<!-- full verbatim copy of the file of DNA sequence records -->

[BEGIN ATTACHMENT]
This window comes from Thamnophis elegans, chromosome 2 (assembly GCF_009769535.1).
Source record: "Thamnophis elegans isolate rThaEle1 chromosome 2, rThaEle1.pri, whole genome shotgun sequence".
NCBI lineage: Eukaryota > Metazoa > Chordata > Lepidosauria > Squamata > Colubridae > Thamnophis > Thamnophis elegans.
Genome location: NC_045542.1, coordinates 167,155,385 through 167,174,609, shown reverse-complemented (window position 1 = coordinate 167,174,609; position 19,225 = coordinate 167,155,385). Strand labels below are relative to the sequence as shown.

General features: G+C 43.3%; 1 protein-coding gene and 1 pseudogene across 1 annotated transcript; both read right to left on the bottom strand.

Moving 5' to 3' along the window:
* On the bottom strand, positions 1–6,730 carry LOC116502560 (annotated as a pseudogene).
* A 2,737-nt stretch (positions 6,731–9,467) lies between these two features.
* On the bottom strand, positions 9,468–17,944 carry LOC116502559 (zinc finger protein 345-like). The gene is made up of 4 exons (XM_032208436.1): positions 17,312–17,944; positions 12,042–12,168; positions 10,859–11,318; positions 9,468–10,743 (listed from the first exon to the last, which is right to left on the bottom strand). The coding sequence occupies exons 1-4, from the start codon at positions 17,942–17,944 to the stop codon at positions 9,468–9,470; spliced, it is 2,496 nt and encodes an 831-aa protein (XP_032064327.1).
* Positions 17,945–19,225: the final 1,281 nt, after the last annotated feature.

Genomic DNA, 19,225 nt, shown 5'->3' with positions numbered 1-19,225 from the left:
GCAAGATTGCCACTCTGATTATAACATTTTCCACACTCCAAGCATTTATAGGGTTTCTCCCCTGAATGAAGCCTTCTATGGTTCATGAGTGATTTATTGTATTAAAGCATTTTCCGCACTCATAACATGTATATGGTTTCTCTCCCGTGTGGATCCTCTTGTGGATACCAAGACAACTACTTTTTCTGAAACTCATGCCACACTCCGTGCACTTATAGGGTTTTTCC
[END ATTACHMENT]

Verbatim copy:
This window comes from Thamnophis elegans, chromosome 2 (assembly GCF_009769535.1).
Source record: "Thamnophis elegans isolate rThaEle1 chromosome 2, rThaEle1.pri, whole genome shotgun sequence".
NCBI lineage: Eukaryota > Metazoa > Chordata > Lepidosauria > Squamata > Colubridae > Thamnophis > Thamnophis elegans.
Genome location: NC_045542.1, coordinates 167,155,385 through 167,174,609, shown reverse-complemented (window position 1 = coordinate 167,174,609; position 19,225 = coordinate 167,155,385). Strand labels below are relative to the sequence as shown.

General features: G+C 43.3%; 1 protein-coding gene and 1 pseudogene across 1 annotated transcript; both read right to left on the bottom strand.

Moving 5' to 3' along the window:
* On the bottom strand, positions 1–6,730 carry LOC116502560 (annotated as a pseudogene).
* A 2,737-nt stretch (positions 6,731–9,467) lies between these two features.
* On the bottom strand, positions 9,468–17,944 carry LOC116502559 (zinc finger protein 345-like). The gene is made up of 4 exons (XM_032208436.1): positions 17,312–17,944; positions 12,042–12,168; positions 10,859–11,318; positions 9,468–10,743 (listed from the first exon to the last, which is right to left on the bottom strand). The coding sequence occupies exons 1-4, from the start codon at positions 17,942–17,944 to the stop codon at positions 9,468–9,470; spliced, it is 2,496 nt and encodes an 831-aa protein (XP_032064327.1).
* Positions 17,945–19,225: the final 1,281 nt, after the last annotated feature.

Genomic DNA, 19,225 nt, shown 5'->3' with positions numbered 1-19,225 from the left:
GCAAGATTGCCACTCTGATTATAACATTTTCCACACTCCAAGCATTTATAGGGTTTCTCCCCTGAATGAAGCCTTCTATGGTTCATGAGTGATTTATTGTATTAAAGCATTTTCCGCACTCATAACATGTATATGGTTTCTCTCCCGTGTGGATCCTCTTGTGGATACCAAGACAACTACTTTTTCTGAAACTCATGCCACACTCCGTGCACTTATAGGGTTTTTCC